Cairo Criminal Court refused the appeal case of a police officer accused of killing a worker in July. The non-commissioned police officer is scheduled to remain in detention for 45 days.
The defendant’s lawyer argued that the prosecution’s allegation that the victim died in a police vehicle has not been proven.
The police officer, who is stationed at the Al-Salam police station, is accused by the prosecution of torturing to death a worker named Khaled Tawfiq.
Preliminary investigations revealed that a Saudi tourist bribed a group of officers to bully Tawfiq. The officers allegedly kidnapped him, tortured him until he died, and then left his body near a Maadi hospital.
The Ministry of Interior, however, has solicited the narrative that the tourist filed a report against the victim at the police station. They argue that Tawfik was indeed interrogated by the police, but was later released.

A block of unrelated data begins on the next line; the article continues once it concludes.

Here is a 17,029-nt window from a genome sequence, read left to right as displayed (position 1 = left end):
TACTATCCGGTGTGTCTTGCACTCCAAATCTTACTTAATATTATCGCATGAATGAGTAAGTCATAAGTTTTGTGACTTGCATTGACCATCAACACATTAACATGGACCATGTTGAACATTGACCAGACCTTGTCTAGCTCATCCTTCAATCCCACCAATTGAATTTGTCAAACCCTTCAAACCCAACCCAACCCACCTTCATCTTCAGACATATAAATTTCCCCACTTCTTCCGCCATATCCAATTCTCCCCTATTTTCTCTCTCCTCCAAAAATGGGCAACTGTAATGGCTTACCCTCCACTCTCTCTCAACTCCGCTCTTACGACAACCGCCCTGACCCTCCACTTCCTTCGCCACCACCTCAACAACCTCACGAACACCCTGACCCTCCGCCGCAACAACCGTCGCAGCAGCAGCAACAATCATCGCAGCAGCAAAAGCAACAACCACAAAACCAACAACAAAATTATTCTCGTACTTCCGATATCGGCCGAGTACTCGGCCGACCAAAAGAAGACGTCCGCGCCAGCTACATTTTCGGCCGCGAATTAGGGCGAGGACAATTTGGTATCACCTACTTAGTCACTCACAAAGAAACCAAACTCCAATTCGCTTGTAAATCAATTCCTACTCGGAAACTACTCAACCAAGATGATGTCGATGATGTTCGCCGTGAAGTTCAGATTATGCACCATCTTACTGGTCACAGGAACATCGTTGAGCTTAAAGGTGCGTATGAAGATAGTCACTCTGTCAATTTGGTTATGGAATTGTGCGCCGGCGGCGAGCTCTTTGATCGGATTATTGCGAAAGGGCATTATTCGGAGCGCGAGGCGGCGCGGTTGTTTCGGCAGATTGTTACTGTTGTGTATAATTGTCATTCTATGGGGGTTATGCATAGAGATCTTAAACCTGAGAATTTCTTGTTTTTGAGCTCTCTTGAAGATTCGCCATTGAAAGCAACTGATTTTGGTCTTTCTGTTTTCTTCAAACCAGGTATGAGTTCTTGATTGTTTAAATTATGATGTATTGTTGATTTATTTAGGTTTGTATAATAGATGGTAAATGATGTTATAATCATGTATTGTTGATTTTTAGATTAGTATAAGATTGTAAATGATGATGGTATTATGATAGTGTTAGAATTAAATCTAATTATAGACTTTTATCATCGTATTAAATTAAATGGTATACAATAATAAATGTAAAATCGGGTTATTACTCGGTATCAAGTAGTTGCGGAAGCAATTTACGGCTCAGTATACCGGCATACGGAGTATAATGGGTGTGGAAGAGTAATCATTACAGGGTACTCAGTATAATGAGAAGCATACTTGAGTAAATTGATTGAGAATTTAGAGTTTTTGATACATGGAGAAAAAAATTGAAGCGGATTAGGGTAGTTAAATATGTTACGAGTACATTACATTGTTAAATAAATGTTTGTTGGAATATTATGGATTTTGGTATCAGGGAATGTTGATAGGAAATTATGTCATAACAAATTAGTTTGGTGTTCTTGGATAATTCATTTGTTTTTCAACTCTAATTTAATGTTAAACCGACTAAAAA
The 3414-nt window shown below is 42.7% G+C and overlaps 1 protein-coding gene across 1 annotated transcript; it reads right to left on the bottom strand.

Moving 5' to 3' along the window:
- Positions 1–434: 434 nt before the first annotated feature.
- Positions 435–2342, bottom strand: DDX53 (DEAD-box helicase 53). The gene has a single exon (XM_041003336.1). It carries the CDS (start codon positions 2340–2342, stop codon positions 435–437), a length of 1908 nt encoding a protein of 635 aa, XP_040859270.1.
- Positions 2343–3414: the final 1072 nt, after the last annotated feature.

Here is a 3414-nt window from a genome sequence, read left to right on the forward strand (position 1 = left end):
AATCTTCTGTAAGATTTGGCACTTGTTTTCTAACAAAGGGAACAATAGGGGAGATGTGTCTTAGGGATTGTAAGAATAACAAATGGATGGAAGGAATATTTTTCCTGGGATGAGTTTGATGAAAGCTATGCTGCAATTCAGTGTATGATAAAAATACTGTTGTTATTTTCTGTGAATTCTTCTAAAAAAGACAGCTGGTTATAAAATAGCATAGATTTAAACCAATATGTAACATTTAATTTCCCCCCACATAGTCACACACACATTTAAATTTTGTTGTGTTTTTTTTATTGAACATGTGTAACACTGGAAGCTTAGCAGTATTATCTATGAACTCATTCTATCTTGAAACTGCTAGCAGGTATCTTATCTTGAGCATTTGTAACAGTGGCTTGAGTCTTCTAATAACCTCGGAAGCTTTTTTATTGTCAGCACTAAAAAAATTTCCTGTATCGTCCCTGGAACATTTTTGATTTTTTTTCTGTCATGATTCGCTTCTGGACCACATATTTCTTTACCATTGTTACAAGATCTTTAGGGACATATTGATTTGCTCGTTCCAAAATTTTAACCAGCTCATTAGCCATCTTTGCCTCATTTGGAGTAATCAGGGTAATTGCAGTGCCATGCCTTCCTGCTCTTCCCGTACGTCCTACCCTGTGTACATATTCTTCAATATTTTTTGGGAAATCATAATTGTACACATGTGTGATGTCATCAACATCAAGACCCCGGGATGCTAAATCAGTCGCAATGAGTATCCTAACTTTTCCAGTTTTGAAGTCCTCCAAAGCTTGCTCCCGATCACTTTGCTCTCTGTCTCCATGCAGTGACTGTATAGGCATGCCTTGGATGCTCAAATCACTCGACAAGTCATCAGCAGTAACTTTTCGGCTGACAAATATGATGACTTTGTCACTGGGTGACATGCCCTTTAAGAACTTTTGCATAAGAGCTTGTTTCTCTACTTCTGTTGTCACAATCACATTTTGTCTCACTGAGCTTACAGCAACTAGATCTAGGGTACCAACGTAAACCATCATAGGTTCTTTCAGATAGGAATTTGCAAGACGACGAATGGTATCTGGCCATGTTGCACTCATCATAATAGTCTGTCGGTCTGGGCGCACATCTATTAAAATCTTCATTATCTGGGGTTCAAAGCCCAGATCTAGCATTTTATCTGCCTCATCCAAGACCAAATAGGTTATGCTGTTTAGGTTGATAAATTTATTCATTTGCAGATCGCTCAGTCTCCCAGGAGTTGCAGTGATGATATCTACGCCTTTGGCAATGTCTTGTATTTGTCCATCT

The ministry argues that the body was found in the street.
The victim allegedly blackmailed the Saudi tourist using leaked nude videos of him. However, the Saudi tourist was briefly detained by the police and later released without any charges
There have been several cases of people dying in police custody over the past week, which has sparked anger among the general public, prompting police officials to describe such incidents as “isolated incidents” or “individual acts”.
In the same month when Tawfiq was killed, 99 people were killed by security forces, according to a report issued by El Nadeem Center for Rehabilitation of Victims of Violence.
Police violence was one of the reasons leading to the major agitations that fueled the 25 January revolution.
The Egyptian parliament rarely discusses police violence in its sessions. The only time members of the post-revolutionary parliament discussed police abuse was when a member became involved in an argument while she intervened to have her relative acquitted from a police station where he was accuse of assault.